ERIC Number: ED138658
Record Type: RIE
Publication Date: 1976-Sep
Reference Count: N/A
Desegregation and Quality Education: Quality and Equality in Our Schools.
Four questions are investigated in this paper: (1) How does desegregation affect academic achievement? (2) What is the effect of desegregation on the minority child's self concept and his/her educational and career aspiration? (3) In what ways does desegregation influence the manner in which students of different races get on with one another? (4) How do teachers and students relate to one another in desegregated schools? These questions are answered through an analysis of the findings of studies made of desegregated classrooms and schools. Three sources of materials are used: a 1975 survey of research done for the National Institute of Education (NIE), Nancy St. John's 1975 book titled "School Desegregation. Outcomes for Children," and John Egerton's 1976 report, published by the Southern Regional Council. It is noted that desegregation works when it is given a chance. Where the leadership is far sighted, desegregation becomes the key to high quality education for all. This is evident from the more formal surveys such as the NIE study and the St. John report. Informed journalistic reports such as Egerton's, support the interconnectedness of high quality education and desegregation. (Author/AM)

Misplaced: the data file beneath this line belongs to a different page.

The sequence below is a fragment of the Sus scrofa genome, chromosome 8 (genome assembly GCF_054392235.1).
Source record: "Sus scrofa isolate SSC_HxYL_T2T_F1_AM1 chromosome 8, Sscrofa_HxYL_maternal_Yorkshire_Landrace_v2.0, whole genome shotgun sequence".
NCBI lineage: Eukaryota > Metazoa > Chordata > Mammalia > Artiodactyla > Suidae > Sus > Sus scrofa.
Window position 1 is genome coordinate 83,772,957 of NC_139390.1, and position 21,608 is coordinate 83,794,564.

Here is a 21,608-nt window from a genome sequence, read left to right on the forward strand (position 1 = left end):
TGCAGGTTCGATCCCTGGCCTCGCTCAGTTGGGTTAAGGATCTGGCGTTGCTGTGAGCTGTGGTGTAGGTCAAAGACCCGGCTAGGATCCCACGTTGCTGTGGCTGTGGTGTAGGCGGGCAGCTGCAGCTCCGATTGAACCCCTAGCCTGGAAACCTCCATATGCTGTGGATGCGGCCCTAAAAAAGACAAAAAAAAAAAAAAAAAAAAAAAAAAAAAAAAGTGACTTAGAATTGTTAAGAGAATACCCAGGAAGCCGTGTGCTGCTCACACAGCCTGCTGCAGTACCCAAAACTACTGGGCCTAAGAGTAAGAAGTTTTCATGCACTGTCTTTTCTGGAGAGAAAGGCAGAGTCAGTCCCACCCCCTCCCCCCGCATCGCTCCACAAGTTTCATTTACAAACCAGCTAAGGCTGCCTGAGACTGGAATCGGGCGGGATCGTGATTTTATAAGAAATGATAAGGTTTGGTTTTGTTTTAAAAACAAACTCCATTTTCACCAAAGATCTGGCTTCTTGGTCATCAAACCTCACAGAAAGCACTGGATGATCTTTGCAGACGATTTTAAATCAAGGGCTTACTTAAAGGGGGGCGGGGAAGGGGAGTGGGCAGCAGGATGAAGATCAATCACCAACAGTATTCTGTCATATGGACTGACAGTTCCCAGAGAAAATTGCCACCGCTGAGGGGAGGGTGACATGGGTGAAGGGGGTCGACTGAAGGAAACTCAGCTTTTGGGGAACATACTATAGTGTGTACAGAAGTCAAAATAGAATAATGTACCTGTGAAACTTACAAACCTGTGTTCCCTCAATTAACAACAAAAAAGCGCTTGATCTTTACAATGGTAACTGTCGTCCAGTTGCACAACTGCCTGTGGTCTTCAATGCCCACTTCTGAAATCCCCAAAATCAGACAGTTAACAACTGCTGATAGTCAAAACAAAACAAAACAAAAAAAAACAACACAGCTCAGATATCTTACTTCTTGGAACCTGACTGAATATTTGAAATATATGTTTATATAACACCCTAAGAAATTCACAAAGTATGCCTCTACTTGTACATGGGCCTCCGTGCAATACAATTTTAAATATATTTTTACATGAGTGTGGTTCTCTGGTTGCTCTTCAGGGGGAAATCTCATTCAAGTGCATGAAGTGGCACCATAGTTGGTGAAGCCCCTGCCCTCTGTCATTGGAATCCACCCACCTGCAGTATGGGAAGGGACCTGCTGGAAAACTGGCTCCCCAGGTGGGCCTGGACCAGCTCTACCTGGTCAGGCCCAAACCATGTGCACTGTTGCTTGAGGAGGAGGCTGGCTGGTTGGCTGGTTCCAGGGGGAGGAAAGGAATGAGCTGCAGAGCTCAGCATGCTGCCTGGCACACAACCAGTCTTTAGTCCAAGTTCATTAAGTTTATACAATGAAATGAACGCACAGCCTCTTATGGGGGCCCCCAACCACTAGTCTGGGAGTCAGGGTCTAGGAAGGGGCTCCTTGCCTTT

Descriptors: Academic Achievement, Black Achievement, Black Education, Desegregation Effects, Desegregation Methods, Educational Policy, Educational Quality, Integration Studies, Minority Group Children, Racial Integration, Racial Relations, School Desegregation, Self Concept
Not available separately; See UD 016 770
Publication Type: Reports - Research
Education Level: N/A
Authoring Institution: Southern Regional Council, Atlanta, GA.